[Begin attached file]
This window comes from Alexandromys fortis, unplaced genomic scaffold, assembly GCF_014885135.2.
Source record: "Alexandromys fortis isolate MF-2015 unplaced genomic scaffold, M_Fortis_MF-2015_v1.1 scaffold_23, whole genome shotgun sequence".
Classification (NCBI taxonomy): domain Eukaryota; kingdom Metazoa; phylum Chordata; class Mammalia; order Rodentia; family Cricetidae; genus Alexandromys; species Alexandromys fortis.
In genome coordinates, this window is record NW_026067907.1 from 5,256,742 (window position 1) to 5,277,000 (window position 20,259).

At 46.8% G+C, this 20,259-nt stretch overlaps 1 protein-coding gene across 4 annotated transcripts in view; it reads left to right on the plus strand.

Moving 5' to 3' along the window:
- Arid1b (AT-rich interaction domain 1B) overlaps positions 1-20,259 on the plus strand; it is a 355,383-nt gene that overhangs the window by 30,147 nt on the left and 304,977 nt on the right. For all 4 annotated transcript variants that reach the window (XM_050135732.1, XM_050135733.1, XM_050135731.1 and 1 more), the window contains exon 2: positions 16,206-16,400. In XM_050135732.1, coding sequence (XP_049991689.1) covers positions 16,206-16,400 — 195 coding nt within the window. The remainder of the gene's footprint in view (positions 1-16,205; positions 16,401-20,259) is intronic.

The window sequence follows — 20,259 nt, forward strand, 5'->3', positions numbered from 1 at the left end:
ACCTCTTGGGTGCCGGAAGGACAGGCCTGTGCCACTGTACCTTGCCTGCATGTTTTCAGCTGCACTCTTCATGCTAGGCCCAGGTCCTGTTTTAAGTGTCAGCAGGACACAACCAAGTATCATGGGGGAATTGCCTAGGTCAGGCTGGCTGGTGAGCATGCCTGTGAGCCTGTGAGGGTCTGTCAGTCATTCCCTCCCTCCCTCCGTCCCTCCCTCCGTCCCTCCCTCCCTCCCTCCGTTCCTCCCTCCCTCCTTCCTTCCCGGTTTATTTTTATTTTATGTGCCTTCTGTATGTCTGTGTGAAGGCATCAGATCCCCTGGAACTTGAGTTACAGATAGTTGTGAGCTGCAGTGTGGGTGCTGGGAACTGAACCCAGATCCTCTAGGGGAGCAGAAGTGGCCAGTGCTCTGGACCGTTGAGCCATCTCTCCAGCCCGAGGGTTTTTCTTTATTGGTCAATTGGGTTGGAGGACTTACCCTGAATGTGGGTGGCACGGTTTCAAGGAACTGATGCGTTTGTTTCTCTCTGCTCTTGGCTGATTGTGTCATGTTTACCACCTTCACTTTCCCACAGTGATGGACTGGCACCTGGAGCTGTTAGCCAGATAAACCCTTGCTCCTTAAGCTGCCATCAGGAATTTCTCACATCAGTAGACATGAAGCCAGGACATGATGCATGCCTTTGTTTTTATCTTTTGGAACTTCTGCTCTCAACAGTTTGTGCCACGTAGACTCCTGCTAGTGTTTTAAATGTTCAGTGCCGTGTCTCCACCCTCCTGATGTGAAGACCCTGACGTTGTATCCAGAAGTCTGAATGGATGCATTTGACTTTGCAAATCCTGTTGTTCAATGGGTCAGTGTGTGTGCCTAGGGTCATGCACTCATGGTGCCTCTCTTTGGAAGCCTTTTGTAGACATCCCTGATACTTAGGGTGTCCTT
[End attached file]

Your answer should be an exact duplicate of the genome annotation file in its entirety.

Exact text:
This window comes from Alexandromys fortis, unplaced genomic scaffold, assembly GCF_014885135.2.
Source record: "Alexandromys fortis isolate MF-2015 unplaced genomic scaffold, M_Fortis_MF-2015_v1.1 scaffold_23, whole genome shotgun sequence".
Classification (NCBI taxonomy): domain Eukaryota; kingdom Metazoa; phylum Chordata; class Mammalia; order Rodentia; family Cricetidae; genus Alexandromys; species Alexandromys fortis.
In genome coordinates, this window is record NW_026067907.1 from 5,256,742 (window position 1) to 5,277,000 (window position 20,259).

At 46.8% G+C, this 20,259-nt stretch overlaps 1 protein-coding gene across 4 annotated transcripts in view; it reads left to right on the plus strand.

Moving 5' to 3' along the window:
- Arid1b (AT-rich interaction domain 1B) overlaps positions 1-20,259 on the plus strand; it is a 355,383-nt gene that overhangs the window by 30,147 nt on the left and 304,977 nt on the right. For all 4 annotated transcript variants that reach the window (XM_050135732.1, XM_050135733.1, XM_050135731.1 and 1 more), the window contains exon 2: positions 16,206-16,400. In XM_050135732.1, coding sequence (XP_049991689.1) covers positions 16,206-16,400 — 195 coding nt within the window. The remainder of the gene's footprint in view (positions 1-16,205; positions 16,401-20,259) is intronic.

The window sequence follows — 20,259 nt, forward strand, 5'->3', positions numbered from 1 at the left end:
ACCTCTTGGGTGCCGGAAGGACAGGCCTGTGCCACTGTACCTTGCCTGCATGTTTTCAGCTGCACTCTTCATGCTAGGCCCAGGTCCTGTTTTAAGTGTCAGCAGGACACAACCAAGTATCATGGGGGAATTGCCTAGGTCAGGCTGGCTGGTGAGCATGCCTGTGAGCCTGTGAGGGTCTGTCAGTCATTCCCTCCCTCCCTCCGTCCCTCCCTCCGTCCCTCCCTCCCTCCCTCCGTTCCTCCCTCCCTCCTTCCTTCCCGGTTTATTTTTATTTTATGTGCCTTCTGTATGTCTGTGTGAAGGCATCAGATCCCCTGGAACTTGAGTTACAGATAGTTGTGAGCTGCAGTGTGGGTGCTGGGAACTGAACCCAGATCCTCTAGGGGAGCAGAAGTGGCCAGTGCTCTGGACCGTTGAGCCATCTCTCCAGCCCGAGGGTTTTTCTTTATTGGTCAATTGGGTTGGAGGACTTACCCTGAATGTGGGTGGCACGGTTTCAAGGAACTGATGCGTTTGTTTCTCTCTGCTCTTGGCTGATTGTGTCATGTTTACCACCTTCACTTTCCCACAGTGATGGACTGGCACCTGGAGCTGTTAGCCAGATAAACCCTTGCTCCTTAAGCTGCCATCAGGAATTTCTCACATCAGTAGACATGAAGCCAGGACATGATGCATGCCTTTGTTTTTATCTTTTGGAACTTCTGCTCTCAACAGTTTGTGCCACGTAGACTCCTGCTAGTGTTTTAAATGTTCAGTGCCGTGTCTCCACCCTCCTGATGTGAAGACCCTGACGTTGTATCCAGAAGTCTGAATGGATGCATTTGACTTTGCAAATCCTGTTGTTCAATGGGTCAGTGTGTGTGCCTAGGGTCATGCACTCATGGTGCCTCTCTTTGGAAGCCTTTTGTAGACATCCCTGATACTTAGGGTGTCCTT